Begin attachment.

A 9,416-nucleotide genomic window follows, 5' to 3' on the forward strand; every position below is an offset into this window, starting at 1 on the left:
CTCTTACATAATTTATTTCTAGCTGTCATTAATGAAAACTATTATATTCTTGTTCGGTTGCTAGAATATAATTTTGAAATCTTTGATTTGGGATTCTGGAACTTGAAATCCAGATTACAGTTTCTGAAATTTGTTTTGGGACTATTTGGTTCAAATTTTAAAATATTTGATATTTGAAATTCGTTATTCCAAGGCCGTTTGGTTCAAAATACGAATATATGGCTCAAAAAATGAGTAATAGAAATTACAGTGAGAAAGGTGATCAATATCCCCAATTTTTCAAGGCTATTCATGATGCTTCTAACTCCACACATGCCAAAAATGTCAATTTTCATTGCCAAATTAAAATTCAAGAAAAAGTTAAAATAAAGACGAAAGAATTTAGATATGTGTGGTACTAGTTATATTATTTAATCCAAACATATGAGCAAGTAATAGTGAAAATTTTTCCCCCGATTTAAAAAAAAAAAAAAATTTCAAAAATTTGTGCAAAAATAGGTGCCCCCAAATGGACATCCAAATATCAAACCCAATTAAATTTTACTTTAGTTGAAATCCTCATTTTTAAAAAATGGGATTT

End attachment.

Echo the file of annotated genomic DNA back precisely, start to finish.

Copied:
A 9,416-nucleotide genomic window follows, 5' to 3' on the forward strand; every position below is an offset into this window, starting at 1 on the left:
CTCTTACATAATTTATTTCTAGCTGTCATTAATGAAAACTATTATATTCTTGTTCGGTTGCTAGAATATAATTTTGAAATCTTTGATTTGGGATTCTGGAACTTGAAATCCAGATTACAGTTTCTGAAATTTGTTTTGGGACTATTTGGTTCAAATTTTAAAATATTTGATATTTGAAATTCGTTATTCCAAGGCCGTTTGGTTCAAAATACGAATATATGGCTCAAAAAATGAGTAATAGAAATTACAGTGAGAAAGGTGATCAATATCCCCAATTTTTCAAGGCTATTCATGATGCTTCTAACTCCACACATGCCAAAAATGTCAATTTTCATTGCCAAATTAAAATTCAAGAAAAAGTTAAAATAAAGACGAAAGAATTTAGATATGTGTGGTACTAGTTATATTATTTAATCCAAACATATGAGCAAGTAATAGTGAAAATTTTTCCCCCGATTTAAAAAAAAAAAAAAATTTCAAAAATTTGTGCAAAAATAGGTGCCCCCAAATGGACATCCAAATATCAAACCCAATTAAATTTTACTTTAGTTGAAATCCTCATTTTTAAAAAATGGGATTT